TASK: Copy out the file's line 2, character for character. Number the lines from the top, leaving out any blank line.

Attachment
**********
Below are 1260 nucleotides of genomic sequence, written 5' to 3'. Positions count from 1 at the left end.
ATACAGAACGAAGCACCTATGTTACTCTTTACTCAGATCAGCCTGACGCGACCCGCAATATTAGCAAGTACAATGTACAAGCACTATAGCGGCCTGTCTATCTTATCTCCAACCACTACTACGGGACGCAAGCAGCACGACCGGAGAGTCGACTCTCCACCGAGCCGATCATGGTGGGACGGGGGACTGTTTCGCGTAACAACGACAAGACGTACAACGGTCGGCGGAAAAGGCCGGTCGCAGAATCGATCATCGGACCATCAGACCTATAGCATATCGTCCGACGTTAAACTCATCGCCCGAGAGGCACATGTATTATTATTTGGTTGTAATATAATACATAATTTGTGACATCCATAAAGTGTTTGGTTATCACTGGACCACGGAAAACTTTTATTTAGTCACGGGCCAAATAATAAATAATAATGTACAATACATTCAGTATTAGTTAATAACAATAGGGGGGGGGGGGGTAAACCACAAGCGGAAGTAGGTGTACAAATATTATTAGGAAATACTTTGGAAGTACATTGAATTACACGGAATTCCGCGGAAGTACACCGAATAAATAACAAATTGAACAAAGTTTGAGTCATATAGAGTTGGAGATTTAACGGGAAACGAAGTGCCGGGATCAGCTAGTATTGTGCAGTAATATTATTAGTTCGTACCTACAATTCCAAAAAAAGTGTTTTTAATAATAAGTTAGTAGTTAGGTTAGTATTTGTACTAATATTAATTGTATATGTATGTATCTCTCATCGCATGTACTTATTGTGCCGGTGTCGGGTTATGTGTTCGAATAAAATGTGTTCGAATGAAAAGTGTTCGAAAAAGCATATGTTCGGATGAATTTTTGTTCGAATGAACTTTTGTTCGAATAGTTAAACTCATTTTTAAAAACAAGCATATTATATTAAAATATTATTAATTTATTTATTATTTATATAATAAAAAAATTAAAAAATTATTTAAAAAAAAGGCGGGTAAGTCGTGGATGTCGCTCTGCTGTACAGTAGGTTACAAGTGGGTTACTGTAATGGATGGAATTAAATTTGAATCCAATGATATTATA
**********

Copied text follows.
ATACAGAACGAAGCACCTATGTTACTCTTTACTCAGATCAGCCTGACGCGACCCGCAATATTAGCAAGTACAATGTACAAGCACTATAGCGGCCTGTCTATCTTATCTCCAACCACTACTACGGGACGCAAGCAGCACGACCGGAGAGTCGACTCTCCACCGAGCCGATCATGGTGGGACGGGGGACTGTTTCGCGTAACAACGACAAGACGTACAACGGTCGGCGGAAAAGGCCGGTCGCAGAATCGATCATCGGACCATCAGACCTATAGCATATCGTCCGACGTTAAACTCATCGCCCGAGAGGCACATGTATTATTATTTGGTTGTAATATAATACATAATTTGTGACATCCATAAAGTGTTTGGTTATCACTGGACCACGGAAAACTTTTATTTAGTCACGGGCCAAATAATAAATAATAATGTACAATACATTCAGTATTAGTTAATAACAATAGGGGGGGGGGGGGTAAACCACAAGCGGAAGTAGGTGTACAAATATTATTAGGAAATACTTTGGAAGTACATTGAATTACACGGAATTCCGCGGAAGTACACCGAATAAATAACAAATTGAACAAAGTTTGAGTCATATAGAGTTGGAGATTTAACGGGAAACGAAGTGCCGGGATCAGCTAGTATTGTGCAGTAATATTATTAGTTCGTACCTACAATTCCAAAAAAAGTGTTTTTAATAATAAGTTAGTAGTTAGGTTAGTATTTGTACTAATATTAATTGTATATGTATGTATCTCTCATCGCATGTACTTATTGTGCCGGTGTCGGGTTATGTGTTCGAATAAAATGTGTTCGAATGAAAAGTGTTCGAAAAAGCATATGTTCGGATGAATTTTTGTTCGAATGAACTTTTGTTCGAATAGTTAAACTCATTTTTAAAAACAAGCATATTATATTAAAATATTATTAATTTATTTATTATTTATATAATAAAAAAATTAAAAAATTATTTAAAAAAAAGGCGGGTAAGTCGTGGATGTCGCTCTGCTGTACAGTAGGTTACAAGTGGGTTACTGTAATGGATGGAATTAAATTTGAATCCAATGATATTATA